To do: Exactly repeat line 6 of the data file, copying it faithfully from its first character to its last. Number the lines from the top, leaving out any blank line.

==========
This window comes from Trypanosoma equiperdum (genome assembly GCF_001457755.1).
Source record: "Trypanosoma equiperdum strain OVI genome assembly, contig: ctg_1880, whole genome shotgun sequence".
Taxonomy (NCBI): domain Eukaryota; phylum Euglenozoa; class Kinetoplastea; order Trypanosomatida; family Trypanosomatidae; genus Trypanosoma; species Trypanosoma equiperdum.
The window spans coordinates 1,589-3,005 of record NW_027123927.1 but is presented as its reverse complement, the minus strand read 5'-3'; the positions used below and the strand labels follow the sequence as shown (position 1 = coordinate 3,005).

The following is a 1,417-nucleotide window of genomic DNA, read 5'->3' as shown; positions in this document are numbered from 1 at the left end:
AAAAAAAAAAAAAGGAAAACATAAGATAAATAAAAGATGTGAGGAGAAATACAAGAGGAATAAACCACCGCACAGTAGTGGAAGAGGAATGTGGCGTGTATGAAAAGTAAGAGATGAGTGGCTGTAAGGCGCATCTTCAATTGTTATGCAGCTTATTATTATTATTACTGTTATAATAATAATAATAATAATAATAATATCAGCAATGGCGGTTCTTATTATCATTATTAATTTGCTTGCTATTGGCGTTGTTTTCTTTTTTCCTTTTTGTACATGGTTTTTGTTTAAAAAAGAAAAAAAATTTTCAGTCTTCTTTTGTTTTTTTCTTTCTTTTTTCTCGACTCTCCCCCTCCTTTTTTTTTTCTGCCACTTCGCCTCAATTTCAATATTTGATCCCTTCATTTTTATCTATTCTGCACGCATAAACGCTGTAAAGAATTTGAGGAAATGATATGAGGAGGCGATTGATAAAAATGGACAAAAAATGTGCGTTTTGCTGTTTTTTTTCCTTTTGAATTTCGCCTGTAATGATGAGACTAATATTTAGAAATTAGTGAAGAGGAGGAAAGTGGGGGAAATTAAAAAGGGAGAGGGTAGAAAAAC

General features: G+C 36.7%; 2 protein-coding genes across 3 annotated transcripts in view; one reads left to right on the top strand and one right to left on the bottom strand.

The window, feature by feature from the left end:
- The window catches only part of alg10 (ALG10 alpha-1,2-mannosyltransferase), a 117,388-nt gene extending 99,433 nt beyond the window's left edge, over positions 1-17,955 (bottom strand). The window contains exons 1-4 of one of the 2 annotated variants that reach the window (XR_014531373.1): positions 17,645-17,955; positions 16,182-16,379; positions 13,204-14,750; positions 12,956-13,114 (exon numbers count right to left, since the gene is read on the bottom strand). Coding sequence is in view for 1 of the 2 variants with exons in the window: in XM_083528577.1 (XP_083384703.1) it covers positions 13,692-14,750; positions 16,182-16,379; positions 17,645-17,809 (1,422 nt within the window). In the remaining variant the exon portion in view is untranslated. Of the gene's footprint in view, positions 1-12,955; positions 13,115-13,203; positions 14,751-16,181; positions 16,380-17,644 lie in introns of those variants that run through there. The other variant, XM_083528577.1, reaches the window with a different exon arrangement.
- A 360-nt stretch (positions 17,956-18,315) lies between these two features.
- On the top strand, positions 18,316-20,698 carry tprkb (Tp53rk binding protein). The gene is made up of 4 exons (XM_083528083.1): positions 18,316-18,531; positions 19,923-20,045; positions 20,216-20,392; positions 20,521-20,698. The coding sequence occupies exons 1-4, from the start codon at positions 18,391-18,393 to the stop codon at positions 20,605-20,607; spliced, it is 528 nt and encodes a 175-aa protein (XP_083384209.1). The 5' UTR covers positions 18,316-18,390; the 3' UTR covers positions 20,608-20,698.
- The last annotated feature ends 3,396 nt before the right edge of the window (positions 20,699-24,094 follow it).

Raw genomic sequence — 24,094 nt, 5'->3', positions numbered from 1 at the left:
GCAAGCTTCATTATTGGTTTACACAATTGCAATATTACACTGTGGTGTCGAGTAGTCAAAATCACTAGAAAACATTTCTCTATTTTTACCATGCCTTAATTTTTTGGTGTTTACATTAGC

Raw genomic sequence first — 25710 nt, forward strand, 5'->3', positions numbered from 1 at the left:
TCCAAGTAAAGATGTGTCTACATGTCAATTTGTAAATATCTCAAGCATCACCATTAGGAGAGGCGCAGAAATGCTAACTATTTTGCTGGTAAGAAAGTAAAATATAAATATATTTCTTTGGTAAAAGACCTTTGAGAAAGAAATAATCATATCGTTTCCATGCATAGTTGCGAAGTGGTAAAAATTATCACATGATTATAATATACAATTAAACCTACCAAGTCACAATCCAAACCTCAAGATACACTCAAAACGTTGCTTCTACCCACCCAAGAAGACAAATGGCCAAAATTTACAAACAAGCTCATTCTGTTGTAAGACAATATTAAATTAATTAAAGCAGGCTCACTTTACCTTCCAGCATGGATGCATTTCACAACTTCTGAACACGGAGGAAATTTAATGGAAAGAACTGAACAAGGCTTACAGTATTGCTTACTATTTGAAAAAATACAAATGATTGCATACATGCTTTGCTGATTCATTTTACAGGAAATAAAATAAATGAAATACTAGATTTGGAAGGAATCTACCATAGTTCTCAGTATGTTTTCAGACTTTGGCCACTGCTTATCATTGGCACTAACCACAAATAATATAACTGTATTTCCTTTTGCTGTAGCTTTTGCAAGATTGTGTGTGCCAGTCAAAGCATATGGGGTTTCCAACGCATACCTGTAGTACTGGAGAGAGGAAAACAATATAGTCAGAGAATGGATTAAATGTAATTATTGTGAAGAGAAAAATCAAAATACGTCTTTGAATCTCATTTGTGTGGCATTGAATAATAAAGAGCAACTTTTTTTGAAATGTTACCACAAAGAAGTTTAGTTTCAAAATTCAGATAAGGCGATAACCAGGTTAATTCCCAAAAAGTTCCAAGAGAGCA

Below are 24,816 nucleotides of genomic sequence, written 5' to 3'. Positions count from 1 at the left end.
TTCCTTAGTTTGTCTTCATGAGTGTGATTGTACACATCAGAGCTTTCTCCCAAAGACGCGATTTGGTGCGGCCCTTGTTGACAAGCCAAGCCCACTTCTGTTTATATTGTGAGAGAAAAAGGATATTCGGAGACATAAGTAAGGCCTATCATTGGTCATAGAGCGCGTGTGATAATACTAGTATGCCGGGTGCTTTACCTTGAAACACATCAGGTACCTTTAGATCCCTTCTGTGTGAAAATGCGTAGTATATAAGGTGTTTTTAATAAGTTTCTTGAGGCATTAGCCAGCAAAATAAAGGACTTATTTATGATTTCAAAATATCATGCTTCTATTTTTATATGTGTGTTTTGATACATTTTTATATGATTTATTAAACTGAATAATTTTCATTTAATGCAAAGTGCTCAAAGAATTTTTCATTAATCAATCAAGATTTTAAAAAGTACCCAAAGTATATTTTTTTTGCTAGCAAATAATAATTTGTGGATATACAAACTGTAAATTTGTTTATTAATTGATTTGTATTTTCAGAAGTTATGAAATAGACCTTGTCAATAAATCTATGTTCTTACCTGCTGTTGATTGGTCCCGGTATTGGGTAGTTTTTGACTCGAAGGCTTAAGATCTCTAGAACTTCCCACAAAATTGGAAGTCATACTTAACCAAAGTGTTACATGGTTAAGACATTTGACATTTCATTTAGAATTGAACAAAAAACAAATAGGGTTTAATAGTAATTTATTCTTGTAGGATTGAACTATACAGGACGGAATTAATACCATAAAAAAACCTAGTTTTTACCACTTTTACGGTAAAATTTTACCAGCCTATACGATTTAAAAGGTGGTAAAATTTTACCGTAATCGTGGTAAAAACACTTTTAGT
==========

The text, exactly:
AAAAAAAAAAAAAGGAAAACATAAGATAAATAAAAGATGTGAGGAGAAATACAAGAGGAATAAACCACCGCACAGTAGTGGAAGAGGAATGTGGCGTGTATGAAAAGTAAGAGATGAGTGGCTGTAAGGCGCATCTTCAATTGTTATGCAGCTTATTATTATTATTACTGTTATAATAATAATAATAATAATAATAATATCAGCAATGGCGGTTCTTATTATCATTATTAATTTGCTTGCTATTGGCGTTGTTTTCTTTTTTCCTTTTTGTACATGGTTTTTGTTTAAAAAAGAAAAAAAATTTTCAGTCTTCTTTTGTTTTTTTCTTTCTTTTTTCTCGACTCTCCCCCTCCTTTTTTTTTTCTGCCACTTCGCCTCAATTTCAATATTTGATCCCTTCATTTTTATCTATTCTGCACGCATAAACGCTGTAAAGAATTTGAGGAAATGATATGAGGAGGCGATTGATAAAAATGGACAAAAAATGTGCGTTTTGCTGTTTTTTTTCCTTTTGAATTTCGCCTGTAATGATGAGACTAATATTTAGAAATTAGTGAAGAGGAGGAAAGTGGGGGAAATTAAAAAGGGAGAGGGTAGAAAAAC